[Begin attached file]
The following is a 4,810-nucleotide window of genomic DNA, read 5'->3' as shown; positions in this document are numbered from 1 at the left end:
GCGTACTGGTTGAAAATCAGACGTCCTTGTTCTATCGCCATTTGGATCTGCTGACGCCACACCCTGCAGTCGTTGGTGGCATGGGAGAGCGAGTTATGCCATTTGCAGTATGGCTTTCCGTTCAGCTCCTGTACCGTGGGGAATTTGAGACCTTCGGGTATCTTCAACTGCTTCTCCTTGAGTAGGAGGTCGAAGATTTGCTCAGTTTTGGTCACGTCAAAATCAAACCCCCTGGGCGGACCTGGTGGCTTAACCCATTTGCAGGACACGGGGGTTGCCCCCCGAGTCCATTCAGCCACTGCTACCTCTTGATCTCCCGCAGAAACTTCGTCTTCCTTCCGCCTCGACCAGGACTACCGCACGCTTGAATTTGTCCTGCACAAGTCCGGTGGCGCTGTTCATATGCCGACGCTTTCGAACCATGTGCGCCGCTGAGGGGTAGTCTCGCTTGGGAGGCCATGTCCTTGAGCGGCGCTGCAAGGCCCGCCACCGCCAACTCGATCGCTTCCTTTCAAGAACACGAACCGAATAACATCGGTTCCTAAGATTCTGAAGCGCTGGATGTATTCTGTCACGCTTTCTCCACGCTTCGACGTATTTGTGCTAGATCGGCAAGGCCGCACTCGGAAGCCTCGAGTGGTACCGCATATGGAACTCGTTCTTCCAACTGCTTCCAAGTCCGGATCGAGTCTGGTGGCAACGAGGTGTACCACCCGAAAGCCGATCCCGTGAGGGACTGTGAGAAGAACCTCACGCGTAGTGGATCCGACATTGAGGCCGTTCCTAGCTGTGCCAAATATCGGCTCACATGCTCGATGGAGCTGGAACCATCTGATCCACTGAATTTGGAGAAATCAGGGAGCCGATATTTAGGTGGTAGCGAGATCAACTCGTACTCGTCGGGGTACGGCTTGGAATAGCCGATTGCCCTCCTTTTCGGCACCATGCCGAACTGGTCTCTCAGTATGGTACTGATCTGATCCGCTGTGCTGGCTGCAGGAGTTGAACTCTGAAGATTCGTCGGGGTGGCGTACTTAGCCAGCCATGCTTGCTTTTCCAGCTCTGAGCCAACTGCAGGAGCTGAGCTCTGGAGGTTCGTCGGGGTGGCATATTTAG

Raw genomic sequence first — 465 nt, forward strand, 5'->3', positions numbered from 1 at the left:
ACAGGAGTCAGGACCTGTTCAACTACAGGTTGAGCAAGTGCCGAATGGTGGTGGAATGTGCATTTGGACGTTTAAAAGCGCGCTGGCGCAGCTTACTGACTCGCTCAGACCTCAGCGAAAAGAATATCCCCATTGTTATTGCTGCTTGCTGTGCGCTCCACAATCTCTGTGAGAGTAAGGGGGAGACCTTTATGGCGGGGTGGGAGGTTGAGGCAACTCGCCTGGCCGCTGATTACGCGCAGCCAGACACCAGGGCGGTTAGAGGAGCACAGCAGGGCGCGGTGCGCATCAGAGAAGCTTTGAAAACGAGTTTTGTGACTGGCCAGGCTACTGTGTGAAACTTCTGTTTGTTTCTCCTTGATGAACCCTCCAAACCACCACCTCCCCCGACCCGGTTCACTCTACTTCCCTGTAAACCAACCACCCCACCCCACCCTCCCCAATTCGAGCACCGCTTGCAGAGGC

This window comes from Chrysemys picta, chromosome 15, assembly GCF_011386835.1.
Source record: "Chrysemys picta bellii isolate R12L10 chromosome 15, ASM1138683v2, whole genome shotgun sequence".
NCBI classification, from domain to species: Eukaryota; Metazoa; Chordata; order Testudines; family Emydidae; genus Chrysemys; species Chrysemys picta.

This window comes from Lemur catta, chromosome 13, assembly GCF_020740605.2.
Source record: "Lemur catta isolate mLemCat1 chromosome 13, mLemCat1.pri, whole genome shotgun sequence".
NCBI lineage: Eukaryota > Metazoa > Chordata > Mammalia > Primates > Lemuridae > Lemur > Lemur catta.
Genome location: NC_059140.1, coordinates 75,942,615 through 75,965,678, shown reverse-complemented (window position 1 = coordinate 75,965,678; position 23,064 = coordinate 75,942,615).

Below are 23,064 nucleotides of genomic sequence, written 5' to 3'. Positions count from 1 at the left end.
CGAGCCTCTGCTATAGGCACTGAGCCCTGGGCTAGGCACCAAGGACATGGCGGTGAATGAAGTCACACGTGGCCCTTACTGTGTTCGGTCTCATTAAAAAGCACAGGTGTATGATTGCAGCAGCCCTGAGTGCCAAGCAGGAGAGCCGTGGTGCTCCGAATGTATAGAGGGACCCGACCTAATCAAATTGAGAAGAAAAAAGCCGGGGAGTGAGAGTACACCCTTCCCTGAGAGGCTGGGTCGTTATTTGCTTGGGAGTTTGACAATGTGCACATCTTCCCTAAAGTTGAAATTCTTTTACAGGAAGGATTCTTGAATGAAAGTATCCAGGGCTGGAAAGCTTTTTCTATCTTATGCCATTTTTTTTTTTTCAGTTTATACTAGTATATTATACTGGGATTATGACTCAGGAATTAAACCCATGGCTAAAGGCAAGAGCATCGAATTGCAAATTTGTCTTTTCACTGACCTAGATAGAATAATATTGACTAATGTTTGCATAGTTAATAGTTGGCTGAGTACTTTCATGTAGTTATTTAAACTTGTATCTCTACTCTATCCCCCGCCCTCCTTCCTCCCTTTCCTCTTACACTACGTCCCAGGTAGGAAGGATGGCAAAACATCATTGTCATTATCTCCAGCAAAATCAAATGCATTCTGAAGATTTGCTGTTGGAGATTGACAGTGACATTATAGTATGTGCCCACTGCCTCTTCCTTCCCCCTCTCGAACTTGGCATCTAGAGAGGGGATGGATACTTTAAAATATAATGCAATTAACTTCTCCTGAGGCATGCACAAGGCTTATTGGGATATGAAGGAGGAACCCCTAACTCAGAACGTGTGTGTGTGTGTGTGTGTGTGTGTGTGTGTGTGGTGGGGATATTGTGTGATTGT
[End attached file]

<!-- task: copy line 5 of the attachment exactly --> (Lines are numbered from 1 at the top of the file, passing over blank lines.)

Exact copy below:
This window comes from Chrysemys picta, chromosome 15, assembly GCF_011386835.1.